When writers are fully engaged in their work — not just writing, but actively (or unconsciously) thinking about the writing — it tends to create a state of unique receptivity. Everything we see, hear, read, or smell becomes fodder for the work. A face we see in a coffee shop becomes exactly the face we need for a minor character. Someone’s small gesture — the way a girl crosses her arms and squeezes the skin of her elbows when she’s nervous — soon worms its way into our writing.
We have our antennas up. We’re sticky like flypaper, catching the signals in the atmosphere. I’ve heard it described as a time of being particularly “spongey,” a state where writers are especially absorbent, like quality paper towels. The song in the elevator becomes the key song in the book, and so on. The whole world feeds into the writing in unexpected ways.
I suppose I was in that sticky/spongey condition when I began casting about for ideas for a new Jigsaw Jones book. After a while, I figured out that it would revolve around a note stuck inside a book, found at a Little Free Library (because I love them). Without disclosing too many spoilers, the found note would lead some to believe that aliens were coming from outer space. Spoiler #1: They are not. Coincidentally (or not), Jigsaw and Mila’s teacher, Ms. Gleason, has been talking about the planets in class. Spoiler #2: She was even planning a surprise Skype visit from a real, live astronaut.
I was eight years old on July 20, 1969, sitting before my television watching grainy, black-and-white images of Neal Armstrong walking on the moon. At the same time, “Star Trek” was the most popular show with my older brothers. “Lost In Space” was also on television, feeding that fascination. The idea of space, the final frontier, has always loomed large in my imagination.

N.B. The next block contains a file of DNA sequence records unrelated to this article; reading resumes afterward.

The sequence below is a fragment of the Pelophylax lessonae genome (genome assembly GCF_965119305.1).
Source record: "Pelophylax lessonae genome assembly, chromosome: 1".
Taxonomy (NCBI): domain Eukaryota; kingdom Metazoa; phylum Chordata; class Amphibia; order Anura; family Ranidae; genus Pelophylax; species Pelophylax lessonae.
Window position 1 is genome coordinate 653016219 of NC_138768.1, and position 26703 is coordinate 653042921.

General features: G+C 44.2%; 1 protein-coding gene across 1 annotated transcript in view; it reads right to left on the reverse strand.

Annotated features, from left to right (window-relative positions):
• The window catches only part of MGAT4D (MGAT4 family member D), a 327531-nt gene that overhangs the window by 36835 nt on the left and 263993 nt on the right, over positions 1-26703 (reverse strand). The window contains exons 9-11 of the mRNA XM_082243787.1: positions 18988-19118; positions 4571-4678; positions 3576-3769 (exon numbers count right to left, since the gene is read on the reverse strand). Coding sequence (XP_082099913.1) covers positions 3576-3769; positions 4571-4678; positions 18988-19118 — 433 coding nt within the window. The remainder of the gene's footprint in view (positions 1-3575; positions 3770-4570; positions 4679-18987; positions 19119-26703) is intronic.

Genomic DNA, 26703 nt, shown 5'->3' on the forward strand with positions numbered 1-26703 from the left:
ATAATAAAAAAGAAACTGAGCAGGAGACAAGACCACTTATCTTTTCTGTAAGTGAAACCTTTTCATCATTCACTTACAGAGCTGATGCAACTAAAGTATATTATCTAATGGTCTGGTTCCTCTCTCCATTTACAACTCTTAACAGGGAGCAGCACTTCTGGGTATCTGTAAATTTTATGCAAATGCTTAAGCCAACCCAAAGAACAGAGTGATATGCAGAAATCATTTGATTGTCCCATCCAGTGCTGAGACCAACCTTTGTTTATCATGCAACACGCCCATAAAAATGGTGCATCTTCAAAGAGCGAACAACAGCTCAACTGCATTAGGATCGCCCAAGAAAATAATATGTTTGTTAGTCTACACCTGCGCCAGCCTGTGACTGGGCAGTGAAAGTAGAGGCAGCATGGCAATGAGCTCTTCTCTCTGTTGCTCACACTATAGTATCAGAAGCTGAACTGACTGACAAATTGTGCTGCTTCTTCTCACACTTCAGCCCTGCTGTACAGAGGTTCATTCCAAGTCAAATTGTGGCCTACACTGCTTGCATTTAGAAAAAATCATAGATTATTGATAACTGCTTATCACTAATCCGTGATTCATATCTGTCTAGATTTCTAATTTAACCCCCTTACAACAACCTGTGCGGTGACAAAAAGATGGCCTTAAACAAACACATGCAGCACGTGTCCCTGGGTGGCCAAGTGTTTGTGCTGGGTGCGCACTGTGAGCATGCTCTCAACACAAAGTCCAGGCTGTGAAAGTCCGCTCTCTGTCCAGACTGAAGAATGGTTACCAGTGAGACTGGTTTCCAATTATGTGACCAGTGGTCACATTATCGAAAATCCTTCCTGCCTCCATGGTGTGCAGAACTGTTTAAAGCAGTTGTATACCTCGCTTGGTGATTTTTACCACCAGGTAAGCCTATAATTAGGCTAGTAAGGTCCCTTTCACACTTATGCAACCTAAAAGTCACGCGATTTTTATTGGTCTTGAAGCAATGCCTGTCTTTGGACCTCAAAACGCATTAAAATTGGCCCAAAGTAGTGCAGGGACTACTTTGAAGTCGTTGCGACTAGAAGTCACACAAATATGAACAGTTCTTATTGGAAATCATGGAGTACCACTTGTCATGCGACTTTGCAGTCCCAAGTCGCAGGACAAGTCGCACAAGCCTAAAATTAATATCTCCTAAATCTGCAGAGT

Below is a photo of the only twelve people who have ever walked on the moon. This is what the astronauts looked like:
Notice anything about them? Go ahead, study hard; this might take some time. Hit the buzzer when you are ready.
Yes, correct, they are all white men! Good work. I don’t recall questioning it at the time. But times do change, and many things do get better, even though it doesn’t always feel that way. Even so, this concept of what an astronaut looks like had been planted deep inside my brain. It just . . . was. Then one day the internet coughed up this image on my Facebook feed:
Beautiful, perfect. This was just what I needed. One of the tricks with plotting mysteries is to run counter to assumptions, gender or racial or otherwise. The reader leans one way, you go the other. Also, politically and personally, I want to celebrate the diversity in our world. I want to jar readers a little bit, perhaps. Remind them to rethink those assumptions. Or, maybe, help them see themselves reflected from a new distance . . . under a new light . . . maybe even a world away.
From the book:
A gasp filled the room.
We were meeting a real live astronaut.
“Hello, boys and girls!” the astronaut said.
I heard Lucy whisper, “Major Starmann is a woman.”
“And she looks like my mom,” Danika said.
NOTE: One of the primary missions of this blog is to provide readers with a glimpse behind the scenes into the writing process and a writer’s working life. If you go to the Jigsaw Jones page and scroll through, you’ll find links to many other “Stories Behind the Story” posts. This new book will come out in the summer of 2017, along with the repackaging of four more titles that are currently out of print. I’m happy about that.
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